Column: Brexit explained by an ‘American Idiot’


A pro-Brexit protester holds onto placards as he demonstrates near the House of Parliament in London, Tuesday, March 26, 2019. British Prime Minister Theresa May’s government says Parliament’s decision to take control of the stalled process of leaving the European Union underscores the need for lawmakers to approve her twice-defeated deal. (AP Photo/Alastair Grant)

JC Canicosa

Welcome to a new kind of tension.

On Saturday March 24, over a million people took to the streets in central London in protest calling for any Brexit deal to be put up to another public vote. According to The Guardian, an online petition asking British government to revoke Article 50 and remain in the European Union has reached over five million signatures. Brexit, the shorthand name for the United Kingdom’s departure of the European Union, has stirred up a lot of political tension in the United Kingdom. But why? How did the United Kingdom end up here, and what does it mean for them going forward?

Parliament started moving ahead with Brexit after the people voted to leave the European Union in a referendum. A referendum is a direct vote among the electorate on a particular proposal, according to Referendums under the Constitution of the United Kingdom are not legally binding however, only advisory, meaning Parliament can back out of Brexit entirely if they choose to. However, Theresa May, prime minister of the United Kingdom, has ruled out revoking Article 50, which would cancel Brexit, according to a BBC article.

But in June 2016, Britain voted to leave the European Union by a slim 51.9 percent to 48.1 percent margin, setting Brexit officially into motion, according to a BBC article. Brexit was initially set to take place on March 29, 2019, but Parliament voted to extend the deadline by at least two weeks, as members of Parliament remain gridlocked on how they want to enter the Brexit transition period.

Members of Parliament have already rejected Theresa May’s proposed deal to leave the European Union twice and voted against holding a second referendum. Early into her prime-ministerial term, May outlined what she believed a Brexit deal was. She has remained headstrong in those beliefs ever since, as she has not been wiling to listen to alternative ways of moving forward proposed by members of the opposing Labour Party or more centrist members of her own Conservative Party, according to John Street, a professor of politics at the University of East Anglia in Norwich, England.

“Although she talks about conciliation and reaching out and so on, she hasn’t done that,” said Street. “She’s in a very difficult position if she were to try and compromise, but it’s about the only way anything more rational can be achieved.”

Street acknowledged how Brexit may not seem to make sense to American spectators, but in the context of its culture and history, the decision to leave the European Union starts to make sense.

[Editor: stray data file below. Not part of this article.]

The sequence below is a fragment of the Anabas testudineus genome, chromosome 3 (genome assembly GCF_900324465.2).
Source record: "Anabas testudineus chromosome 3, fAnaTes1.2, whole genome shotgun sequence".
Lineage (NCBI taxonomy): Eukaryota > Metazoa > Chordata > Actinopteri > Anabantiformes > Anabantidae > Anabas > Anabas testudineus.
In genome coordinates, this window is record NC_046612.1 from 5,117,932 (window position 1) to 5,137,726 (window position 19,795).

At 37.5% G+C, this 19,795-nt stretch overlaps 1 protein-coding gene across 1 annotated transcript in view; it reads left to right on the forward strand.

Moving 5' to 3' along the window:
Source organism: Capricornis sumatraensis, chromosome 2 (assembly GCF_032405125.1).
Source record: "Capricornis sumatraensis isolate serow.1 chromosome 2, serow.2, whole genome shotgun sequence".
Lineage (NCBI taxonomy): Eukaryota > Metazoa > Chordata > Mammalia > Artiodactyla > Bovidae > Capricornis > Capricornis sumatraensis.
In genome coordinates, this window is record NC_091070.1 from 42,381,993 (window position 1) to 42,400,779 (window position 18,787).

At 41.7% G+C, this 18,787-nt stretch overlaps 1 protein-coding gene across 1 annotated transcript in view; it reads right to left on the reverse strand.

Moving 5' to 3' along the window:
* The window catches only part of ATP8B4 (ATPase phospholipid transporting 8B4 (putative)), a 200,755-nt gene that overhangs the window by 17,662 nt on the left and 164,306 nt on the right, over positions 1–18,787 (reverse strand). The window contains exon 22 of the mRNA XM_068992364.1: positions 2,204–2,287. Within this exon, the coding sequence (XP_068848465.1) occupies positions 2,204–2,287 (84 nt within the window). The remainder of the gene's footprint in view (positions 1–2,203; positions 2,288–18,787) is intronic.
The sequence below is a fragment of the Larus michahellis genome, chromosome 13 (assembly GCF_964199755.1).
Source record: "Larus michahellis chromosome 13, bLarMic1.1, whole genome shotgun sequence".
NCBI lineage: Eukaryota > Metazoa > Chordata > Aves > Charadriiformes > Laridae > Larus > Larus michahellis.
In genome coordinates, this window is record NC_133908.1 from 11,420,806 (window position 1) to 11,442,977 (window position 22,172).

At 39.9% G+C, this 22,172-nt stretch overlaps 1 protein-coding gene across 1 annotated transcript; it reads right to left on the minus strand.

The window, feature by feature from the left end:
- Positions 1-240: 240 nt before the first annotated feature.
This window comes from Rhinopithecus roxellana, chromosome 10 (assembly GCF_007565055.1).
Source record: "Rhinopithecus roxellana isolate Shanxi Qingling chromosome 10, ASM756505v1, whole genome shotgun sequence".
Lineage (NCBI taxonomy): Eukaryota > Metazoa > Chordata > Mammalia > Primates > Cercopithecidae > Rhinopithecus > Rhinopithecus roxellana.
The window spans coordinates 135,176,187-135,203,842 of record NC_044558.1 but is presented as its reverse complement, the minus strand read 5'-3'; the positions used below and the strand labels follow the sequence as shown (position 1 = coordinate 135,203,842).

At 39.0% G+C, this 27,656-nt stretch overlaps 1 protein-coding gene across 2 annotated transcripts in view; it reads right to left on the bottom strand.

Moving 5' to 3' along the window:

“I think from the outside, (Brexit) might look a bit odd. This is a globalized world, you can only make things work in alliance with others. So why would you, as a relatively small state choose to cut yourself off from it? What is it you think you’re achieving?” said Street. “But on the other hand, I think Americans understand that federal organizations, resisting it is something that’s deeply enshrined within the American constitution.”

Britain has historically tended to look across the Atlantic to the United States rather toward Europe culturally and geopolitically when it thinks about itself and its position in the world, according to Street.

“The idea of being dictated by Washington that people don’t happily agree to, so it is too in Britain. We don’t like to be dictated by Brussels.” said Street.

Brussels is the capital of the European Union.

Britain has always had an ambivalent relationship with Europe, which is in part fueled by patriotism and Britain’s celebrated history as an empire, according to Street. This kind of nationalism is what makes Britain less willing to be led rather than lead.

Though the Brexit issue cannot be split between the traditional ideas of liberal vs conservative, as members of both parties stand on either side of wanting to leave or remain in the European Union, according to Street.

Actually, a stark way to distinguish sides of the Brexit political spectrum would be by age group. In fact, about 82 percent of 18-24 year olds would vote to remain in the European Union in a second referendum as opposed to around 66 percent of 65+ year olds who would vote to leave, according to a BBC survey.

Megan James, a first-year student at the University of East Anglia, had multiple friends attend the protests in London on March 29 and signed the online petition to hold a second referendum. James was not old enough to vote in the 2016 referendum, and described her frustration of having the older generation decide her generation’s future for her.

“I feel with young people, you’re thinking about your future and how the world’s getting more connected. Meanwhile, we’re just taking ourselves out of the EU. Let’s get rid of free trade. Let’s get rid of free movement, and make it harder for ourselves,” said James. “With older people, it seems like ‘oh, let’s just go back to how things used to be and we’re going to save the country’ even though we’re the ones that will have to deal with it when Brexit actually happens.”

Brexit is scheduled to happen on April 12, 2019, so by then either some version of a Brexit deal passes Parliament, no deal passes Parliament when Brexit happens or British government calls for a second referendum to leave the European Union.